DENVER COMMISSION ON COMMUNITY RELATIONS RECORDS
SCOPE AND CONTENT
The collection spans 1940-2003, with the bulk of the materials dating from 1942-1968, and one item from 2014. The collection contains minutes, agendas, reports, financial statements, pamphlets, newsletters, newspaper clippings, correspondence, membership lists, by-laws, and copies of bills.
The bulk of this series consists of agendas, minutes, financial statements, reports, by-laws, newspaper clippings, and correspondence between committees. The collection is arranged chronologically within the subseries; the Commission on Human Relations, the Denver Coordinating Council, the City School Project, workshops, and research conducted by the Commission and its committees. Much of the work of the Commission on Humans Relations was accomplished by committees under the Denver Coordinating Council. Membership consists of a combination of staff and community leaders.
The series includes pamphlets, correspondences, newspaper clippings, reports and minutes. Much of the correspondence is between Director Helen Peterson and the Departments of Inter-American Affairs in Washington D.C., reflecting a concern about Nazi activities in Latin America. Some correspondence pertains to Pan American observance day and activities sponsored by the Rocky Mountain Council. This series is arranged chronologically.
The bulk of this series comprises legislation, reports, proposals, by-laws, correspondence, surveys, and policies pertaining to local and national governments through the 1960s. It is arranged chronologically.
Programs, membership lists, correspondence, reports, minutes, program proposals, newsletters, annual reports, financial statements, and organizational histories compose the series. Most of these organizations had members sitting on the Commission on Community Relations committees. This series is arranged alphabetically by organization.
The collection is open for research.
Denver Commission on Community Relations Records are the physical property of the Denver Public Library.
All requests for permission to publish, reproduce, or quote from material in the collection should be discussed with the appropriate librarian or archivist. Permission for publication may be given on behalf of the Denver Public Library as the owner of the physical item. It is not intended to include or imply permission of the copyright holder, which also must be obtained by the customer. The Library does not assume any responsibility for infringement of copyright or publication rights of the manuscript held by the writer, heirs, donors, or executors. Reproduction restrictions are decided on a case-by-case basis.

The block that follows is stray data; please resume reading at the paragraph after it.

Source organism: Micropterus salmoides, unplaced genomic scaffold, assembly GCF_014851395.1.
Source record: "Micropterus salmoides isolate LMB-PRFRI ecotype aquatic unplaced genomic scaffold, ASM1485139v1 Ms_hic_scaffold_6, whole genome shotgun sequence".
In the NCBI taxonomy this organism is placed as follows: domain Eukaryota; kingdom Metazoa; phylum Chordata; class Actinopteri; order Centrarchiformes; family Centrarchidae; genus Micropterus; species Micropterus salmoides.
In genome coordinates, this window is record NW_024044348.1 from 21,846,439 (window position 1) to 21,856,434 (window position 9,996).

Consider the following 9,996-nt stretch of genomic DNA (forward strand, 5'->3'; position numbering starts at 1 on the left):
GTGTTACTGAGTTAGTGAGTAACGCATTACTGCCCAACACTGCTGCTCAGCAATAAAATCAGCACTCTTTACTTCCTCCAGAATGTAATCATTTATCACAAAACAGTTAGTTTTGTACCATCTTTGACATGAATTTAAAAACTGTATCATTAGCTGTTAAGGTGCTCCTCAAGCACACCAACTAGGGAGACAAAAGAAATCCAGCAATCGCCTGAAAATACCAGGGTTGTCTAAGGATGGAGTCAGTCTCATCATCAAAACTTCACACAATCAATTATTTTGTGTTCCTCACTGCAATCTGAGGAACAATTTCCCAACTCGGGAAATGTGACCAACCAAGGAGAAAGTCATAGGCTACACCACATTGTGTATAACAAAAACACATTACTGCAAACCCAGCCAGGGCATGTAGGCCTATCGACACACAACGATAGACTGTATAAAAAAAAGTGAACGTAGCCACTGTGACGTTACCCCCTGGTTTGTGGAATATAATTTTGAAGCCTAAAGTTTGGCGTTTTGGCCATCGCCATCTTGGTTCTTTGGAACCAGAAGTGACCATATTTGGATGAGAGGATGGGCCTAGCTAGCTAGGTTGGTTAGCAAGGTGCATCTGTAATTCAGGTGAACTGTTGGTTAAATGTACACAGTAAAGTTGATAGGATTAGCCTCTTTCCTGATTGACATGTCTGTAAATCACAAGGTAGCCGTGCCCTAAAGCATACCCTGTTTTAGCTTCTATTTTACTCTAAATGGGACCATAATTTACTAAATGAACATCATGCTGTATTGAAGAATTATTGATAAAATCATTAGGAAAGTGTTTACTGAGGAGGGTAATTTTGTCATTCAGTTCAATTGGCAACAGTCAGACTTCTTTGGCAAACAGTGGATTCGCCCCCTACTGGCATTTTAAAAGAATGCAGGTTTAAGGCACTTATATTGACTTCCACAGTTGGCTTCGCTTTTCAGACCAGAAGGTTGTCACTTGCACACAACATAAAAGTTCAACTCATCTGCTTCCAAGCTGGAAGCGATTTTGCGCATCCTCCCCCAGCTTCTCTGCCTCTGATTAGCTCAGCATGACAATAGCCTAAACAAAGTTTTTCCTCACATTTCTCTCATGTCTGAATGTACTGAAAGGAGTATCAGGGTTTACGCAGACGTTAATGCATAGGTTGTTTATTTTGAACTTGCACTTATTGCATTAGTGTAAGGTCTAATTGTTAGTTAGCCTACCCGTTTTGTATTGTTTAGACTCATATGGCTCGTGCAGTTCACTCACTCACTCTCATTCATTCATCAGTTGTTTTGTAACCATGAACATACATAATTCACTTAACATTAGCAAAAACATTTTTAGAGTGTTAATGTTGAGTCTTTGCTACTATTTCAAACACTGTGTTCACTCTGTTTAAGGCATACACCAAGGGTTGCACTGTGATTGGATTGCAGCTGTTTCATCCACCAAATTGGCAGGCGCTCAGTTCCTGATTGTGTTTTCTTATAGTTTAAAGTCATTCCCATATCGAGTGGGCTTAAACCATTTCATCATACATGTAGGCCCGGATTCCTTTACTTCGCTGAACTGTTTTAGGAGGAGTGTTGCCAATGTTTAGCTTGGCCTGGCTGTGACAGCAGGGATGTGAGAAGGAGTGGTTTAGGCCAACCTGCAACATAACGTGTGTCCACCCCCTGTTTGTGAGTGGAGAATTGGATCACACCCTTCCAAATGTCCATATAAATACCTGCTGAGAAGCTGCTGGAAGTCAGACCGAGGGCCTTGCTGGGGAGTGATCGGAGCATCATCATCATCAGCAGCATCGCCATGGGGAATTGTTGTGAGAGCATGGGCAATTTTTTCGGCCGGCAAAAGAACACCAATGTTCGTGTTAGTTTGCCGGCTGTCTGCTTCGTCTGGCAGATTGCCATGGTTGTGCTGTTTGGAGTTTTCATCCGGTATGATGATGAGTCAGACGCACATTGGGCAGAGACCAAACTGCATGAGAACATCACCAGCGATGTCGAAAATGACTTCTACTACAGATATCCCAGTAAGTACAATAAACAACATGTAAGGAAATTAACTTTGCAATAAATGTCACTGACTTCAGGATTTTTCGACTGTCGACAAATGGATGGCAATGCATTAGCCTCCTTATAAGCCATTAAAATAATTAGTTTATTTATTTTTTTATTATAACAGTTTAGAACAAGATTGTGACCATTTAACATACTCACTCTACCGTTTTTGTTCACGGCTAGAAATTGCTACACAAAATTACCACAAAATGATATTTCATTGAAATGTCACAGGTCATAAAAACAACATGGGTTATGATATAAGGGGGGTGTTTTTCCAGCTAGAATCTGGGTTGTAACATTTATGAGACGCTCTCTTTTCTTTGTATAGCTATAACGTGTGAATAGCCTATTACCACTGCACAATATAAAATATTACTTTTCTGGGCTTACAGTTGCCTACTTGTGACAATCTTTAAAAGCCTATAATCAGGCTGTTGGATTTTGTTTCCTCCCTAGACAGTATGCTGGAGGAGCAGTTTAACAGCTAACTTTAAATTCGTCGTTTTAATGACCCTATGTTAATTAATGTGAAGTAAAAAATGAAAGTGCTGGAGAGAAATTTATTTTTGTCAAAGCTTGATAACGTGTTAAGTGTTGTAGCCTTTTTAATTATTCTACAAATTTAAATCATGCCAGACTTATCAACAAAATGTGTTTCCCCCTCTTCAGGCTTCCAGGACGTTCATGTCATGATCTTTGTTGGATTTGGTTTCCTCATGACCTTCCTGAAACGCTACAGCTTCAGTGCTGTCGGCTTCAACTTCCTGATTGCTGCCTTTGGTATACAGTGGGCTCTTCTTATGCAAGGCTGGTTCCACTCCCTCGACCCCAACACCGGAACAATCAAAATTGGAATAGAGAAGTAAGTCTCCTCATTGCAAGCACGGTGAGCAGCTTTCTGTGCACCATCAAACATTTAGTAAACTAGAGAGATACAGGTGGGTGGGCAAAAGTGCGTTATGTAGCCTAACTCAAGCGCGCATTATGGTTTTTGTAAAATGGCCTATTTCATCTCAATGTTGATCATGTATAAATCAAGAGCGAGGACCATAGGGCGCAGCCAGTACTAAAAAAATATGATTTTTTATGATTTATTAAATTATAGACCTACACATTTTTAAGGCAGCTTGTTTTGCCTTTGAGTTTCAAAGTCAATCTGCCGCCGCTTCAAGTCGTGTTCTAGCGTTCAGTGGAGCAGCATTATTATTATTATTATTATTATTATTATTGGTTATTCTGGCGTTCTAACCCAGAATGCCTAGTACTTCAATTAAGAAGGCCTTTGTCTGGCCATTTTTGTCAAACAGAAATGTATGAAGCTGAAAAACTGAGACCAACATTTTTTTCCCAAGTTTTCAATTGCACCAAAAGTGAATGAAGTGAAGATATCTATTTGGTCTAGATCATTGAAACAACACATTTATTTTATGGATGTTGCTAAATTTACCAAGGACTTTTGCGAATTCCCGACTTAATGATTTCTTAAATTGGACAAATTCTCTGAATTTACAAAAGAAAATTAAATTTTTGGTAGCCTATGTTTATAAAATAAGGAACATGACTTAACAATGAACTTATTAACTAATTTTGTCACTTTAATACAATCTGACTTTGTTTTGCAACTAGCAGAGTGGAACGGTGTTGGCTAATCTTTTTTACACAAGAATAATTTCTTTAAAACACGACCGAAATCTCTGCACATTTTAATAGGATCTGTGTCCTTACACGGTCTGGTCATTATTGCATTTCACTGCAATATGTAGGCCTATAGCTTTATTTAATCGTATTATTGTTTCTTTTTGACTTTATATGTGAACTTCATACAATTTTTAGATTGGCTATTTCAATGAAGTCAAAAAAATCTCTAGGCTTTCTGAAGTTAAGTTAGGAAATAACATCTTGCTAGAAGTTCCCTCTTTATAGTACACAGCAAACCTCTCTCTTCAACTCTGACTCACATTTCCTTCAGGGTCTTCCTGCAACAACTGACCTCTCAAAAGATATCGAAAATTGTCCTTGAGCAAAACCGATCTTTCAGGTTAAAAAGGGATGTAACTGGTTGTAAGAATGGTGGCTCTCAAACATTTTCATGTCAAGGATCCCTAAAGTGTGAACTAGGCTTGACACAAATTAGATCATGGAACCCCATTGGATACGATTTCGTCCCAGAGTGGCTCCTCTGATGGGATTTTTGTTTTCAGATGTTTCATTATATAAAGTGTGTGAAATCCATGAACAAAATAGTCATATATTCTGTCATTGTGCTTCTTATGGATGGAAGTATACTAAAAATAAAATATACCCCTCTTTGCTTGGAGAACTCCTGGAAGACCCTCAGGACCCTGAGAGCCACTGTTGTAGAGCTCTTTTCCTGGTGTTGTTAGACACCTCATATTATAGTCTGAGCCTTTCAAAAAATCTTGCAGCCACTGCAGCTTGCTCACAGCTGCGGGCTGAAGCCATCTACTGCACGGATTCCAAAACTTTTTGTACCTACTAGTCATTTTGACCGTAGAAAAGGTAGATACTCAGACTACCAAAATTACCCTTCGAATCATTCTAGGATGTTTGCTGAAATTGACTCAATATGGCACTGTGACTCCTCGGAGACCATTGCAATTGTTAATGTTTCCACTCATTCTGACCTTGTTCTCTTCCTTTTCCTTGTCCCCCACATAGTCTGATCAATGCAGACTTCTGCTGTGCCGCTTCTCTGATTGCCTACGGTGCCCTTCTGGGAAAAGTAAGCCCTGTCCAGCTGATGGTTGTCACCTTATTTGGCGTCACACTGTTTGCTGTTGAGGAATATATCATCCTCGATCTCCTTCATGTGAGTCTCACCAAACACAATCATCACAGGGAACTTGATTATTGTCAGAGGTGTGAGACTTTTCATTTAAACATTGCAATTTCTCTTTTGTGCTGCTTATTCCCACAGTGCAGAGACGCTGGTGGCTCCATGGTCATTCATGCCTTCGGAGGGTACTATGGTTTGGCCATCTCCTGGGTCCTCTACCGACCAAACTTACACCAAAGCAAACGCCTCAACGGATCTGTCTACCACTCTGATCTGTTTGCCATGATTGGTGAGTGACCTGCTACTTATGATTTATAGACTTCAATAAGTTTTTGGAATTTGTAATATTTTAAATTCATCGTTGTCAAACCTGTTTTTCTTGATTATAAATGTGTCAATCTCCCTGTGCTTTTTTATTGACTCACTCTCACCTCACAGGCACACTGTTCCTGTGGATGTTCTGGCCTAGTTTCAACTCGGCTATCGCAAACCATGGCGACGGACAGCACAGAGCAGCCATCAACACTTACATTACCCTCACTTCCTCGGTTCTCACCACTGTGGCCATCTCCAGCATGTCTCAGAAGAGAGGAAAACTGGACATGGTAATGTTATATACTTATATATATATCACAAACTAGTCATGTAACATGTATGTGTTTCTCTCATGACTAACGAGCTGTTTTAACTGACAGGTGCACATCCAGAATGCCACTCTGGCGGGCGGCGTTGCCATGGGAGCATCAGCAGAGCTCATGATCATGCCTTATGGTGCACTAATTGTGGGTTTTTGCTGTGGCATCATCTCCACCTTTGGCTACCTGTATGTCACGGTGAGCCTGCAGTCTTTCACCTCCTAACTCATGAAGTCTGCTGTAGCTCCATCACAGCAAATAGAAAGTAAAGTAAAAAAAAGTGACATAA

Denver Mayor Quigg Newton established the Mayor's Interim Survey in 1947 to investigate Denver's segregation issues. Once the report was completed, the Mayor and City Council decided segregation required immediate action and created the Mayor's Committee on Human Relations. Denver was one of the first cities in the United States to establish a committee for the purpose of addressing segregation. Newton appointed Helen Peterson the director on July 22, 1948. In 1949, an ordinance made the Mayor's Committee on Human Relations a permanent part of city government. In 1959, Ordinance 77 changed the name to the Commission on Community Relations. The Commission consisted of two councils and five committees.
From its establishment in 1948 to 1971, the Commission on Community Relations addressed segregation issues related to African Americans, Spanish Americans, and Native Americans. The Commission's first priority was to desegregate Denver's public swimming pools. The Commission also addressed segregation in education, employment, housing, police actions, and public accommodations, such as restaurants and hotels. In 1956, a group created by the Commission, the Coordinating Council for Education and Research in Human Relations, sponsored bus tours of Denver's low-income areas to demonstrate the need to desegregate Denver's neighborhoods.
In 1984, the Commission on Community Relations became the Agency for Human Rights and Community Relations. It continued to address racial issues while expanding its scope to address ethnic and religious diversity, disability, aging, women, sexuality, and immigration and refugee issues.
8 Boxes (8 linear feet)
Other Finding Aids
Denver Commission on Community Relations donated the collection in 1968. Additional materials were donated by Guy Mason, City Records Manager, in September 2014.
Number of Boxes: 8 (8 linear feet)
REVISED AND ENCODED BY:
- Administrative records. Subject Source: Art & Architecture Thesaurus
- African Americans -- Colorado -- Denver. Subject Source: Library of Congress Subject Headings
- Civil rights -- Colorado -- Denver. Subject Source: Library of Congress Subject Headings
- Denver (Colo.). -- Agency for Human Rights and Community Relations -- Archival resources
- Denver (Colo.). -- Commission on Community Relations -- Archives.
- Discrimination -- Colorado -- Denver. Subject Source: Library of Congress Subject Headings
- Mexican Americans -- Colorado -- Denver. Subject Source: Library of Congress Subject Headings
- Minorities -- Colorado -- Denver. Subject Source: Library of Congress Subject Headings
- Rocky Mountain Council on Inter-American Affairs -- Archives
- DENVER COMMISSION ON COMMUNITY RELATIONS RECORDS
- Revised 2015
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